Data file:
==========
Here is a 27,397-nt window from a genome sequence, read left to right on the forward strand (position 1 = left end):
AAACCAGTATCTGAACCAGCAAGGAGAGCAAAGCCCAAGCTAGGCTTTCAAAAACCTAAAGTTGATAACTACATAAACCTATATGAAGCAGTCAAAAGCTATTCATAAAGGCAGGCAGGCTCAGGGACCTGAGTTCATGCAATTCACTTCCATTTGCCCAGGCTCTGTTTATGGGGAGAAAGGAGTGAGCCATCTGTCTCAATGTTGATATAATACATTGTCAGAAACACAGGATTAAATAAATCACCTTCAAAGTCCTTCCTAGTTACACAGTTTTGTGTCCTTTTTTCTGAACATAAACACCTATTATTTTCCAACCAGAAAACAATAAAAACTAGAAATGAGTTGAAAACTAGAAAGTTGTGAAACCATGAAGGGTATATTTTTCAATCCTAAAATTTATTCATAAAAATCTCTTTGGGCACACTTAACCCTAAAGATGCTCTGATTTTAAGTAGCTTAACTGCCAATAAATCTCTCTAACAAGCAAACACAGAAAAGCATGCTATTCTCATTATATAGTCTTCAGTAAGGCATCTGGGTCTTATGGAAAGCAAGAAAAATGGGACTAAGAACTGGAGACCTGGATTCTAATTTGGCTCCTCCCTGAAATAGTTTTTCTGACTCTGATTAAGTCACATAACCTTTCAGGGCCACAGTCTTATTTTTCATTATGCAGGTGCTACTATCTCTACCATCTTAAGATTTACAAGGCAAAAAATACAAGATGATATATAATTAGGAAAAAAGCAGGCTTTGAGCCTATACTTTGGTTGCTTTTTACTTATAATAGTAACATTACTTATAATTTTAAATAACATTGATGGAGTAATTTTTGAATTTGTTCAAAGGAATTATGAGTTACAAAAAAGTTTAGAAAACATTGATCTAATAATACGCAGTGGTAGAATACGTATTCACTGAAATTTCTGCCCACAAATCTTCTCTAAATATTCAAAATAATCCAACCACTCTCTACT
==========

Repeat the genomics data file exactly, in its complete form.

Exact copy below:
Here is a 27,397-nt window from a genome sequence, read left to right on the forward strand (position 1 = left end):
AAACCAGTATCTGAACCAGCAAGGAGAGCAAAGCCCAAGCTAGGCTTTCAAAAACCTAAAGTTGATAACTACATAAACCTATATGAAGCAGTCAAAAGCTATTCATAAAGGCAGGCAGGCTCAGGGACCTGAGTTCATGCAATTCACTTCCATTTGCCCAGGCTCTGTTTATGGGGAGAAAGGAGTGAGCCATCTGTCTCAATGTTGATATAATACATTGTCAGAAACACAGGATTAAATAAATCACCTTCAAAGTCCTTCCTAGTTACACAGTTTTGTGTCCTTTTTTCTGAACATAAACACCTATTATTTTCCAACCAGAAAACAATAAAAACTAGAAATGAGTTGAAAACTAGAAAGTTGTGAAACCATGAAGGGTATATTTTTCAATCCTAAAATTTATTCATAAAAATCTCTTTGGGCACACTTAACCCTAAAGATGCTCTGATTTTAAGTAGCTTAACTGCCAATAAATCTCTCTAACAAGCAAACACAGAAAAGCATGCTATTCTCATTATATAGTCTTCAGTAAGGCATCTGGGTCTTATGGAAAGCAAGAAAAATGGGACTAAGAACTGGAGACCTGGATTCTAATTTGGCTCCTCCCTGAAATAGTTTTTCTGACTCTGATTAAGTCACATAACCTTTCAGGGCCACAGTCTTATTTTTCATTATGCAGGTGCTACTATCTCTACCATCTTAAGATTTACAAGGCAAAAAATACAAGATGATATATAATTAGGAAAAAAGCAGGCTTTGAGCCTATACTTTGGTTGCTTTTTACTTATAATAGTAACATTACTTATAATTTTAAATAACATTGATGGAGTAATTTTTGAATTTGTTCAAAGGAATTATGAGTTACAAAAAAGTTTAGAAAACATTGATCTAATAATACGCAGTGGTAGAATACGTATTCACTGAAATTTCTGCCCACAAATCTTCTCTAAATATTCAAAATAATCCAACCACTCTCTACT